The first portion of the clinic was focused on a concept that Jesse called “shaping the horse up”. Jesse wanted the shape of the horse to be bent so that the rider could see a hint of the horse’s inside eye; the horse’s spine, he said, should align with the circle that the horse is traveling. When training he typically starts with a lot of circles to establish that shape, then moves onto counter-bending and figure 8’s as the horse begins to soften and lift through its shoulders and back.

As the riders developed their feel for the shape of their horses, Jesse encouraged them to ask themselves whether or not they were happy with the amount of effort they were getting from their horses.

“If you were in a class right now, would you like it?”

When the riders were happy with how their horses were shaping up Jesse told them to “pat them and tell them they’re pretty”. If they weren’t satisfied, he coached them through using a wiggle of their inside rein and a little extra inside leg to increase the horse’s bend.

As the exercise grew more complex, one of the young riders complained that her horse was sluggish with his lope departuresβ€”but Jesse turned her thinking around by explaining that a lot of preparation goes into asking a horse for the lope and his lope transitions always take a long time to develop. Whenever the rider felt like she was asking for the lope and being ignored, Jesse had her turn her gelding into a turn on the forehand by bumping his hip off of her outside leg/spur, then push him straight forward and ask again.

The clinic broke for lunch around noon. BarnOwnerK ordered pizza and while everyone chowed down I excused myself to ride my pony. Everyone spent about an hour eating, gossiping, and talking shop, then Jesse sent all of the students to prepare their horses for an hour of showmanship practice. I’m not a huge showmanship fan, so I spent most of the showmanship time chatting with the other auditors.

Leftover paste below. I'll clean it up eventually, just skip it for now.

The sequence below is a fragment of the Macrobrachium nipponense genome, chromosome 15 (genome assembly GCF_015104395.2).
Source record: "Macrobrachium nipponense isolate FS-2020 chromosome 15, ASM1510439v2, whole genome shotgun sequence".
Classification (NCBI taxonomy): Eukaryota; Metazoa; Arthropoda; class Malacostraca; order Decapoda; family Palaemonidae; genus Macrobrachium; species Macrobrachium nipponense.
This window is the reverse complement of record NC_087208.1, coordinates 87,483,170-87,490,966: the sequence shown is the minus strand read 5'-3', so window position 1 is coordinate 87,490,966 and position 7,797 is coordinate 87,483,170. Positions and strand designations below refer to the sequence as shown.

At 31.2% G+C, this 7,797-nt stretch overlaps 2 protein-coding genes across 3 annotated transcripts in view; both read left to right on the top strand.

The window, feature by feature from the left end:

The second riding part involved a method of “vibrating the bit” in the horses mouth to soften them up and encourage them to relax down into the contact. I wasn’t super sold on the idea of jiggling the bit so vigorously in the horses mouth (I’m still not; I don’t really get how such rapid movements translates into proper contact with the horse). According to him, moving the bit so quickly prevents the horse from pulling against the contact. Jesse seemed to sense that some of his young students were equally dubious because he stressed the idea of sticking with the technique for a couple of weeks.

I didn’t have any major takeaways from the clinic (outside of a massive respect for clinicians that can teach seven students of incredibly varying skill levels all in the same arena at the same time). A lot of concepts that Jesse covered were things that I’m already familiar with. My favorite thing he said was probably the idea of working on major pieces of a horses training instead of focusing on smaller, more granular things.

BarnOwnerK said that she’ll probably have Jesse out again. Who knows, maybe next time I’ll ride Ezhno and see if I can glean more knowledge from the saddle than I did from the sidelines!

Enjoying the blog?

You can stay up to date on our adventures by having new posts delivered straight to your inbox!